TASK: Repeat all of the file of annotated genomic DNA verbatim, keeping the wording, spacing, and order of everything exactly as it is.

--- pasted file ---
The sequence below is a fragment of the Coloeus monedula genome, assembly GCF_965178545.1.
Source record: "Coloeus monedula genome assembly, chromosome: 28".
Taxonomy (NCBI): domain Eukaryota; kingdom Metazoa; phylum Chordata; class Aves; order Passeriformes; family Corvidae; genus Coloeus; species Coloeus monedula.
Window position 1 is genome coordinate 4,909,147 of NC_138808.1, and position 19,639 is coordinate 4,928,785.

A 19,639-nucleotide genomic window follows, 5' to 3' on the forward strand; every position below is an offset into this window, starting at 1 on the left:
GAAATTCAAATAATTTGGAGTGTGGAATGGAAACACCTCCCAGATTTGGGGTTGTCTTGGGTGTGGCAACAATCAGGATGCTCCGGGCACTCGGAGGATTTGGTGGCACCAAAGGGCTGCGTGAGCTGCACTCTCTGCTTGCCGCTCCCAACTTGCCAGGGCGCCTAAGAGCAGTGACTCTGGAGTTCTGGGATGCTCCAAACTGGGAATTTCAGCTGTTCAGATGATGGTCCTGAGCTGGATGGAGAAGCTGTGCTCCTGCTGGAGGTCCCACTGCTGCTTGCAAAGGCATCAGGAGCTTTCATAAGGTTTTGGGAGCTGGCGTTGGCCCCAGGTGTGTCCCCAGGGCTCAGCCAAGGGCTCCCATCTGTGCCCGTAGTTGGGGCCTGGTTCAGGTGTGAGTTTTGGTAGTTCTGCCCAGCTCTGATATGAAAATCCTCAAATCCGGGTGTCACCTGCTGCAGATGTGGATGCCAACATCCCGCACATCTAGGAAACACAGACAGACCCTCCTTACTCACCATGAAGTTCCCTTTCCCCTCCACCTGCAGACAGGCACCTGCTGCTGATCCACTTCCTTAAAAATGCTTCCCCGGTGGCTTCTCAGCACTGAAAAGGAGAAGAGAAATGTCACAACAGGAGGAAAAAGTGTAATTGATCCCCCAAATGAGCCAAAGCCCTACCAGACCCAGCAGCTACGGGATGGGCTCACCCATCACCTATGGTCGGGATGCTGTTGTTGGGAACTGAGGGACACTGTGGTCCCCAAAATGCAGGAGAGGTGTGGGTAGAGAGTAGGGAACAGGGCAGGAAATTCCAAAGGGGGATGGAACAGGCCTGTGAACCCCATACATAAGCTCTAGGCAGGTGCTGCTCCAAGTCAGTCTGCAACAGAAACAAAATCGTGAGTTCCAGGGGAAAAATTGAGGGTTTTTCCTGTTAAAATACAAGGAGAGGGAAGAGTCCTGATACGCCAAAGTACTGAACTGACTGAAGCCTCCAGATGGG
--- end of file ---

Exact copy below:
The sequence below is a fragment of the Coloeus monedula genome, assembly GCF_965178545.1.
Source record: "Coloeus monedula genome assembly, chromosome: 28".
Taxonomy (NCBI): domain Eukaryota; kingdom Metazoa; phylum Chordata; class Aves; order Passeriformes; family Corvidae; genus Coloeus; species Coloeus monedula.
Window position 1 is genome coordinate 4,909,147 of NC_138808.1, and position 19,639 is coordinate 4,928,785.

A 19,639-nucleotide genomic window follows, 5' to 3' on the forward strand; every position below is an offset into this window, starting at 1 on the left:
GAAATTCAAATAATTTGGAGTGTGGAATGGAAACACCTCCCAGATTTGGGGTTGTCTTGGGTGTGGCAACAATCAGGATGCTCCGGGCACTCGGAGGATTTGGTGGCACCAAAGGGCTGCGTGAGCTGCACTCTCTGCTTGCCGCTCCCAACTTGCCAGGGCGCCTAAGAGCAGTGACTCTGGAGTTCTGGGATGCTCCAAACTGGGAATTTCAGCTGTTCAGATGATGGTCCTGAGCTGGATGGAGAAGCTGTGCTCCTGCTGGAGGTCCCACTGCTGCTTGCAAAGGCATCAGGAGCTTTCATAAGGTTTTGGGAGCTGGCGTTGGCCCCAGGTGTGTCCCCAGGGCTCAGCCAAGGGCTCCCATCTGTGCCCGTAGTTGGGGCCTGGTTCAGGTGTGAGTTTTGGTAGTTCTGCCCAGCTCTGATATGAAAATCCTCAAATCCGGGTGTCACCTGCTGCAGATGTGGATGCCAACATCCCGCACATCTAGGAAACACAGACAGACCCTCCTTACTCACCATGAAGTTCCCTTTCCCCTCCACCTGCAGACAGGCACCTGCTGCTGATCCACTTCCTTAAAAATGCTTCCCCGGTGGCTTCTCAGCACTGAAAAGGAGAAGAGAAATGTCACAACAGGAGGAAAAAGTGTAATTGATCCCCCAAATGAGCCAAAGCCCTACCAGACCCAGCAGCTACGGGATGGGCTCACCCATCACCTATGGTCGGGATGCTGTTGTTGGGAACTGAGGGACACTGTGGTCCCCAAAATGCAGGAGAGGTGTGGGTAGAGAGTAGGGAACAGGGCAGGAAATTCCAAAGGGGGATGGAACAGGCCTGTGAACCCCATACATAAGCTCTAGGCAGGTGCTGCTCCAAGTCAGTCTGCAACAGAAACAAAATCGTGAGTTCCAGGGGAAAAATTGAGGGTTTTTCCTGTTAAAATACAAGGAGAGGGAAGAGTCCTGATACGCCAAAGTACTGAACTGACTGAAGCCTCCAGATGGG